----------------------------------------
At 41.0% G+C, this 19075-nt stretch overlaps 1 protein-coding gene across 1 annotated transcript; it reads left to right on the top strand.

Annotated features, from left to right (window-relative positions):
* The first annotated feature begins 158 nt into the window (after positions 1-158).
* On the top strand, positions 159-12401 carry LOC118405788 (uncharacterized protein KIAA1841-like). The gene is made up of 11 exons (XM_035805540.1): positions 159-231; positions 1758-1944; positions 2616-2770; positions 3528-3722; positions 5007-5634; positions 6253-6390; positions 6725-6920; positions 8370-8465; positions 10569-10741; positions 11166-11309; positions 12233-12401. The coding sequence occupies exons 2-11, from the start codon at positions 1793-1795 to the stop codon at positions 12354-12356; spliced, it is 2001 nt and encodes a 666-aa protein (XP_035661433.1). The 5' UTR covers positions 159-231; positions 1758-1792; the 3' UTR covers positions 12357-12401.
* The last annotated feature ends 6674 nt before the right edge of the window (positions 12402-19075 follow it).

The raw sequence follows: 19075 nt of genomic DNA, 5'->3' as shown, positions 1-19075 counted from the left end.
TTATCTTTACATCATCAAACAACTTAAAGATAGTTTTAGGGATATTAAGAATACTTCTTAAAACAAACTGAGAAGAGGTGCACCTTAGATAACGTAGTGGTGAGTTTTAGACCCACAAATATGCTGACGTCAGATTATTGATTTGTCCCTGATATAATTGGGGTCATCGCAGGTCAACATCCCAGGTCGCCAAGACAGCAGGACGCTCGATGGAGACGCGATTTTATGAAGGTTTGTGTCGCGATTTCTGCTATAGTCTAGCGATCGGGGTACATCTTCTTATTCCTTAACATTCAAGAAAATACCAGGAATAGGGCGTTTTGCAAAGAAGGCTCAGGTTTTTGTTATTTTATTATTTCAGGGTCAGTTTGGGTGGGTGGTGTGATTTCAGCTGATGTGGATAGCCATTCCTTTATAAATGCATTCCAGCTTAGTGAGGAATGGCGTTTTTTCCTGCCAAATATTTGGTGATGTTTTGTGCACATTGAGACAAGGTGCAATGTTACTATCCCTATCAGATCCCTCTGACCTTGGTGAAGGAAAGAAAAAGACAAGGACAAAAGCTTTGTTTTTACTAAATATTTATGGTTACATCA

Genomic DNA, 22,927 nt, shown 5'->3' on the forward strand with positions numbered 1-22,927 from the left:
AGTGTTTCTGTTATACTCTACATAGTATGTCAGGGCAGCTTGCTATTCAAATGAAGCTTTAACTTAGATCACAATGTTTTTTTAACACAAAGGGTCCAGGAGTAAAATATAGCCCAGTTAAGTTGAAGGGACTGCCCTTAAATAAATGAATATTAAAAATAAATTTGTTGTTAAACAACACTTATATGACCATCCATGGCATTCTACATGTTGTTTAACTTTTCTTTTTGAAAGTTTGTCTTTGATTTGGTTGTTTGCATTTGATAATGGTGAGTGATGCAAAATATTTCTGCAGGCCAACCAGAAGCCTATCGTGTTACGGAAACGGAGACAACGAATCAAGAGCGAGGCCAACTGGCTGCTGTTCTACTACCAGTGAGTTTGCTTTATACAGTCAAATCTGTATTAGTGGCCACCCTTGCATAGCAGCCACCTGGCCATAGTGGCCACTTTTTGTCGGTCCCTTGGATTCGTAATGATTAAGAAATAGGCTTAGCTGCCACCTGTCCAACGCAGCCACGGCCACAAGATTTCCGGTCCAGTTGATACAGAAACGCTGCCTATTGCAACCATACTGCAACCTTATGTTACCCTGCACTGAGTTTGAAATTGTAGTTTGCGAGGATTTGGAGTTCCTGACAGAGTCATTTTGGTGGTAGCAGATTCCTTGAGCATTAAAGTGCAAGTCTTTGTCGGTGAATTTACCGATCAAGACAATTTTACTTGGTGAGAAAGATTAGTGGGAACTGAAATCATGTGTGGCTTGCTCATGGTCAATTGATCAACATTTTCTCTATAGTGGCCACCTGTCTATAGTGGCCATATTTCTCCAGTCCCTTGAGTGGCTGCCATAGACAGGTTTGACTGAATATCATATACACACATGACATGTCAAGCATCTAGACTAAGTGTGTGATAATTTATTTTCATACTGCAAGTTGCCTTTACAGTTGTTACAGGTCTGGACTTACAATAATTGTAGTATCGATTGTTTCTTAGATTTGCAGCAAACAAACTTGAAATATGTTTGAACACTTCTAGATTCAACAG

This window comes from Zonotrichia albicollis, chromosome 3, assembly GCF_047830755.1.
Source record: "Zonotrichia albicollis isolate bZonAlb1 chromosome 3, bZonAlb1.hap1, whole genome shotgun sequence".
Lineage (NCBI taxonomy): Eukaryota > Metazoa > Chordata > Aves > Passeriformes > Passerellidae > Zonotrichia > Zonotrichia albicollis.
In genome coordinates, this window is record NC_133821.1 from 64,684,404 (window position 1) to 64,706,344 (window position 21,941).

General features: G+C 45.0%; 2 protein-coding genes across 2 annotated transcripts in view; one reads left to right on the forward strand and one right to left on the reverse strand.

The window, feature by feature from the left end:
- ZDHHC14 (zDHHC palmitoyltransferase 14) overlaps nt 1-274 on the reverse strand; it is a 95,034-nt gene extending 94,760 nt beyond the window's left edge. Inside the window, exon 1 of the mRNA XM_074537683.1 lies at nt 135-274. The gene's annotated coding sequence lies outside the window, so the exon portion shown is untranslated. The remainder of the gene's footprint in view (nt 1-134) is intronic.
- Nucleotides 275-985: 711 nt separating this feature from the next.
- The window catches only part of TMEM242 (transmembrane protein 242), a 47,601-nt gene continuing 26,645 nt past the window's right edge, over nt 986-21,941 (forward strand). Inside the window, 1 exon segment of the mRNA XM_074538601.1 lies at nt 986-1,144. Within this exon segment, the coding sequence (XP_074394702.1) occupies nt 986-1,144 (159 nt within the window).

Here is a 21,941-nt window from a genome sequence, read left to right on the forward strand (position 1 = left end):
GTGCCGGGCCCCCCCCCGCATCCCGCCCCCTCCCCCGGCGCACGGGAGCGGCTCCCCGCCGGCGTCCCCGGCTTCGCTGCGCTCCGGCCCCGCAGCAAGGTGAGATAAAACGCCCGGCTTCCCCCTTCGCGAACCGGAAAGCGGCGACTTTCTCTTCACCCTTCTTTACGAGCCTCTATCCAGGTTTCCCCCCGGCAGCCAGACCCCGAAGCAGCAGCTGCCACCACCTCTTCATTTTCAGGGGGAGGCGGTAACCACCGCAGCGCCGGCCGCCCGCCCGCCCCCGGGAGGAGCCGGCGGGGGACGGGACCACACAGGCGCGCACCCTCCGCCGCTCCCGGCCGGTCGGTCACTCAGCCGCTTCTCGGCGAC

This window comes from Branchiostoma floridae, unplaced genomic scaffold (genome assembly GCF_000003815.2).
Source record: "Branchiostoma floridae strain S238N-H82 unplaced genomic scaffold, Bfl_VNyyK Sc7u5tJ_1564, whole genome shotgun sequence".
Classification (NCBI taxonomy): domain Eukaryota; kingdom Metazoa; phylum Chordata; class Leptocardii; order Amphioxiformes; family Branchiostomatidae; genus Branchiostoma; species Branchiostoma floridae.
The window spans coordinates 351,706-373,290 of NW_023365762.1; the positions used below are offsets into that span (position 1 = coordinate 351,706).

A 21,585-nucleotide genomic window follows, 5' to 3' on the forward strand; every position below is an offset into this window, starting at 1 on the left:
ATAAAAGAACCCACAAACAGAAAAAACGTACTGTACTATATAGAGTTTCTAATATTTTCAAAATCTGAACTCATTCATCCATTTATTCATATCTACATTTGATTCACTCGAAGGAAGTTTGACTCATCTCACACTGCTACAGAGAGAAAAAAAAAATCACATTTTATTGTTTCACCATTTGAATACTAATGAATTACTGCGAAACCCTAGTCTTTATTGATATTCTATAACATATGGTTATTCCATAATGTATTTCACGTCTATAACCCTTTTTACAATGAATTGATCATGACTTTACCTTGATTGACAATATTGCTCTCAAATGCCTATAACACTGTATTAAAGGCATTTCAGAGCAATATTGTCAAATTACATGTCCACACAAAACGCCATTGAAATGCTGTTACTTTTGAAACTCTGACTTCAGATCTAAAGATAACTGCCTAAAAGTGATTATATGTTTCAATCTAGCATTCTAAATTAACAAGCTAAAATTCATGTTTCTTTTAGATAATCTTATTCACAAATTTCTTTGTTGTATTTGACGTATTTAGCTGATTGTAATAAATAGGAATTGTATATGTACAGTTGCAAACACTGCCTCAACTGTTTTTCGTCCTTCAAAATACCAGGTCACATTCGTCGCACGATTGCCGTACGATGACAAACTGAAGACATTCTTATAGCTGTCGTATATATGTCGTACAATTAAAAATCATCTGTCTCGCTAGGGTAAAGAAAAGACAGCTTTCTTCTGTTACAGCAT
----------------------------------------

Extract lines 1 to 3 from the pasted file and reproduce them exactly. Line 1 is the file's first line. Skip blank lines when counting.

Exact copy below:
At 41.0% G+C, this 19075-nt stretch overlaps 1 protein-coding gene across 1 annotated transcript; it reads left to right on the top strand.

Annotated features, from left to right (window-relative positions):
* The first annotated feature begins 158 nt into the window (after positions 1-158).